Leitzel, billed as "Dainty Leitzel, the World's Most Marvelous Gymnast," had her own specialty. She performed on dangling ropes, seemingly in defiance of gravity, and her signature feat was to spin like a propeller, head over heels, while suspended from a ring held in one hand. "With each of the turnovers," Dean explains, "her arm dislocated from her shoulder, and then clicked back into place." She would perform dozens of these vertical revolutions (setting the record at 249) while the audience counted them off.

Yet Leitzel's physical skills, while outstanding, were not enough to make her the star she became. She was equally well-known for her frisky, coquettish persona and ability to deliver clever patter while beaming and working her way up a rope or netting. Both she and Alfredo were divas, tempestuous personalities renowned for their imperious demands, knock-down-drag-out fights and many, many love affairs. They were at once the perfect couple, the Brad and Angelina of the big top and a P.R. agent's dream, and a catastrophe waiting to happen. Leitzel was three hours late to their wedding, arriving with a rich, old (and married) admirer in tow. The admirer picked up the tab for the wedding banquet.

Jensen knows how to tell this story, with just the right degree of old-timey melodrama. Here's how he describes an argument during the long years when Codona drove himself to perfect the Triple: His father and brother "begged him to abandon his quest for the feat before it killed him or, worse, left him such a pathetic cripple that he would be belted into a wheelchair for the rest of his life. Codona could not be persuaded." In counterpoint, he pulls back the curtains concealing the brutality of the performer's lot: celebrated and fawned over one year, forced by an accident to work as an auto mechanic the next. Leitzel was surrounded by admirers and showered with gifts, but before going to bed every night she injected caffeine into her shoulder socket to tame the "pulsating, and some nights, hammering pain." Unlike even the most battered professional athletes, she performed twice a day, every day during the circus' season, and on off-season gigs in Europe.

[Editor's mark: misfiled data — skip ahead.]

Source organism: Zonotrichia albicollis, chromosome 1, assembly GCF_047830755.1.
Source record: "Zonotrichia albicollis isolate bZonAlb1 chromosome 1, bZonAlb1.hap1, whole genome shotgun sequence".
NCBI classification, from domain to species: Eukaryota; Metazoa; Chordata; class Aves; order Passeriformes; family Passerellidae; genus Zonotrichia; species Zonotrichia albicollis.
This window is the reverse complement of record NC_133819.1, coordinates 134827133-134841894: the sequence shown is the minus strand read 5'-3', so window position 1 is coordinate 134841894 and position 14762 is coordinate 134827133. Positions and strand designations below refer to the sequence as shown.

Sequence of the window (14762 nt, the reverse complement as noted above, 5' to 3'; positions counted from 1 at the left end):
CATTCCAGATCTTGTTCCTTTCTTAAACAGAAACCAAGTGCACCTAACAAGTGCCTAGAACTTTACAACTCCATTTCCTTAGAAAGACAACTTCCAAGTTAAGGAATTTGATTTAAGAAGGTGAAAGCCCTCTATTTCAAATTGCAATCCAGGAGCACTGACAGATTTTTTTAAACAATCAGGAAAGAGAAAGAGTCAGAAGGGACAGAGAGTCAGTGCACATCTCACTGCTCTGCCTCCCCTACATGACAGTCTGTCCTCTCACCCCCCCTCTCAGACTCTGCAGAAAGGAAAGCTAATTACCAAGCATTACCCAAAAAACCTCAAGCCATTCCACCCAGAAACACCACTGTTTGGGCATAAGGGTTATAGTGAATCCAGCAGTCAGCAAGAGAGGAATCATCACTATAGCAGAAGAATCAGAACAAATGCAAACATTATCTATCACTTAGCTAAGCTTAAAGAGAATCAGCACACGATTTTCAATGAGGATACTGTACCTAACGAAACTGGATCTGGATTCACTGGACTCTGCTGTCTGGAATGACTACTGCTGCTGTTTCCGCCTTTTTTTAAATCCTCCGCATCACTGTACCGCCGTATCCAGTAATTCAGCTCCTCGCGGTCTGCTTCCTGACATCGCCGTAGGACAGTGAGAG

As the subtitle promises, "Queen of the Air" ends in tragedy, but not perhaps the one you're expecting if you don't already know the story. By then, in addition to the mystery and glamour conjured around their acts, Jensen leaves you with an awed respect for Leitzel and Codona's almost perverse devotion to their craft and to the circus life. Codona commissioned a statue of a winged man clinging to a beautiful woman to stand over their adjacent graves in Inglewood Park Cemetery in California, a monument to the romance of their story. Jensen's book is a monument to all the rest of it, as well.

By Laura Miller

Laura Miller is the author of "The Magician's Book: A Skeptic's Adventures in Narnia."